SIAT Faculty Publications

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Extending the range of facial types

Author: 
Peer reviewed: 
Yes, item is peer reviewed.
Date created: 
1991
Abstract: 

We describe, in case study form, techniques to extend the range of facial types and movement using a parametric facial animation system originally developed to model and control synthetic 3D faces limited to a normal range of human shape and motion. These techniques have allowed us to create a single authoring system that can create and animate a wide range of facial types that range from realistic, stylized, cartoon-like, or a combination thereof, all from the same control system. Additionally we describe image processing and 3D deformation tools that allow for a greater range of facial types and facial animation output.

Document type: 
Article

A Study of Interactive Narrative from User's Perspective.

Peer reviewed: 
Yes, item is peer reviewed.
Date created: 
2009
Abstract: 

The topic of interactive narrative has been under research for many years. Many regard the term itself as an oxymoron [1] [2], while others see narrative as an integral part of every interactive production [3] [4]. While there has been much research exploring the development of new algorithms that enable and enhance interactive narratives, there has been little research focusing on the question of how players understand and internalize their interactive narrative experiences. In this chapter, we discuss the interactive narrative experience as seen through the users‟ eyes. Specifically, we report on a study we conducted using a phenomenological approach to explore the participants‟ lived experience of playing an interactive narrative. We chose to use Façade, as an example interactive narrative for our study due to its accessibility and its focus on social relationships, conflict, and drama as its core mechanics. As we look into the experience of interactive narrative, we reflect on enhancements to the design of future interactive narratives and discuss open problems in the field of interactive narrative.

Document type: 
Book chapter

Visually Directing User’s Attention in Interactive 3D Environments.

Peer reviewed: 
Yes, item is peer reviewed.
Date created: 
2004
Abstract: 

Lighting is a very important component of 3D environment design. Research efforts in perception, neuroscience, animation, and film have shown the importance of visual design in guiding participant’s attention to important elements in a scene. We conducted an experiment to demonstrate the merits and utility of ELE over current methods in directing participant’s attention to the important characters/objects in the scene.

Document type: 
Conference presentation

Intelligent Lighting for a Better Gaming Experience.

Peer reviewed: 
Yes, item is peer reviewed.
Date created: 
2005
Abstract: 

Lighting assumes many aesthetic and communicative functions in game environments that affect attention, immersion, visibility, and emotions. Game environments are dynamic and highly unpredictable; lighting such experiences to achieve desired visual goals is a very challenging problem. Current lighting methods rely on static manual techniques, which require designers to anticipate and account for all possible situations and user actions. Alternatively, we have developed ELE (Expressive Lighting Engine) – an intelligent lighting system that automatically sets and adjusts scene lighting in real-time to achieve desired aesthetic and communicative goals. In this paper, we discuss ELE and its utility in dynamically manipulating the lighting in a scene to direct attention, stimulate tension, and maintain visual continuity. ELE has been integrated within Unreal Tournament 2003. The videos shown at [14] shows a demonstration of a first person shooter game developed using the Unreal 2.0 engine, where ELE was configured to dynamically stimulate tension, while maintaining other visual goals.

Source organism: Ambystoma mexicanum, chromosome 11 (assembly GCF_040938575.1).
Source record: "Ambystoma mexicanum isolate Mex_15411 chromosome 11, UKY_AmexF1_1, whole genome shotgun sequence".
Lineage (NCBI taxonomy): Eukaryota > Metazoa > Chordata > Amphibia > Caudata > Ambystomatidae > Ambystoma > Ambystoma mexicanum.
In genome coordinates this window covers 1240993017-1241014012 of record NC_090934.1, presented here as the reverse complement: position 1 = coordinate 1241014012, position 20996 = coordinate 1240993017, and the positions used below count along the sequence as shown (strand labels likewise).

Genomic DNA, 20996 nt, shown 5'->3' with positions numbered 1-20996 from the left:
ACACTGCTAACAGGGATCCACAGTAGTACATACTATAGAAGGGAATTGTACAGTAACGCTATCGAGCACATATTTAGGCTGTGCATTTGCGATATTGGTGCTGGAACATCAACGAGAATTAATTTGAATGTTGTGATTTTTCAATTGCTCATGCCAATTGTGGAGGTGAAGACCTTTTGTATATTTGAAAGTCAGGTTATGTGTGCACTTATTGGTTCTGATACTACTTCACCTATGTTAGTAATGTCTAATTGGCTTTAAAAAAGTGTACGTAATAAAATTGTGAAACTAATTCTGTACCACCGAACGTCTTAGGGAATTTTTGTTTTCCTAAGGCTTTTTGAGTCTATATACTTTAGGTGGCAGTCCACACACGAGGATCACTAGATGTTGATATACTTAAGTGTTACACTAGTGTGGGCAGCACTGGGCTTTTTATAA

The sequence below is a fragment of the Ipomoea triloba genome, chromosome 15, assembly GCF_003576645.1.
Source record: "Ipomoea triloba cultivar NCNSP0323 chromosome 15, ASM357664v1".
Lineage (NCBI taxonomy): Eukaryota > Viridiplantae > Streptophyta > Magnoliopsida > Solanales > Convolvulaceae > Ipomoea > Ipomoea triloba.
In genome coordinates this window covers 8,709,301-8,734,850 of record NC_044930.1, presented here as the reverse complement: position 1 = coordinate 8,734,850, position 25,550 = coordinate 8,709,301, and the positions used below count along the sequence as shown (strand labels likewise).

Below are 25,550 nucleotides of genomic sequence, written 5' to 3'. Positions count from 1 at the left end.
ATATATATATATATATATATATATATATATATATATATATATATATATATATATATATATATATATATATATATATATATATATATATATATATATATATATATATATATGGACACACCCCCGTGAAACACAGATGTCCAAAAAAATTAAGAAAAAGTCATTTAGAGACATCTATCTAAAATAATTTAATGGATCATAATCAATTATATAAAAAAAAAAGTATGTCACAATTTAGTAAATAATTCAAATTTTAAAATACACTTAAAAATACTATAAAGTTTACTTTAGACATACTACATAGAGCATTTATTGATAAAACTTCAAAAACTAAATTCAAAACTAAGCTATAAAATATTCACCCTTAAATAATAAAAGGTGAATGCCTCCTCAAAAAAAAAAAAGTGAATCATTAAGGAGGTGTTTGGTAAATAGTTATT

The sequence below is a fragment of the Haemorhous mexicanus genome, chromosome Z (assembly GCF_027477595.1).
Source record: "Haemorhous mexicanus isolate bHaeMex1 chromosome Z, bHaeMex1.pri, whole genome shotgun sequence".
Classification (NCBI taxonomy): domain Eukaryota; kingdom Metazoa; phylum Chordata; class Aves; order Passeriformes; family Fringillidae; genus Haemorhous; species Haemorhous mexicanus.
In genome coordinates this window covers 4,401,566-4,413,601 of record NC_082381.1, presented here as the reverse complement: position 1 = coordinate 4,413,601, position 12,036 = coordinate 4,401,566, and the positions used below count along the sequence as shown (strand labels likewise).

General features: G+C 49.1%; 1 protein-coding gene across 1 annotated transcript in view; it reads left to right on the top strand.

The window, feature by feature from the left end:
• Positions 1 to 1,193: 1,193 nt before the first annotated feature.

Document type: 
Conference presentation

Expressive Lighting for Interactive Entertainment.

Peer reviewed: 
Yes, item is peer reviewed.
Date created: 
2003
Abstract: 

Lighting design is an essential element of visual storytelling. In cinematic theory, lighting design plays an important role in illumination, directing viewer’s gaze to important locations, and portraying visual tension. However, lighting design is a complex process, and is especially problematic for interactive entertainment systems, since important design parameters such as spatial configuration, dramatic focus, and dramatic intensity, cannot be determined in advance. Indeed, they often change dramatically during interaction. Additionally, manually adjusting colors, positions, and angles of each light in a scene is a time consuming and tedious process. In this paper, we describe a system developed based on cinematic and theatrical lighting design theory to automatically adjust positions, colors, and angles of each light in real-time to accommodate the continually evolving dramatic situation, while maintaining the desired style, and ensuring visual continuity.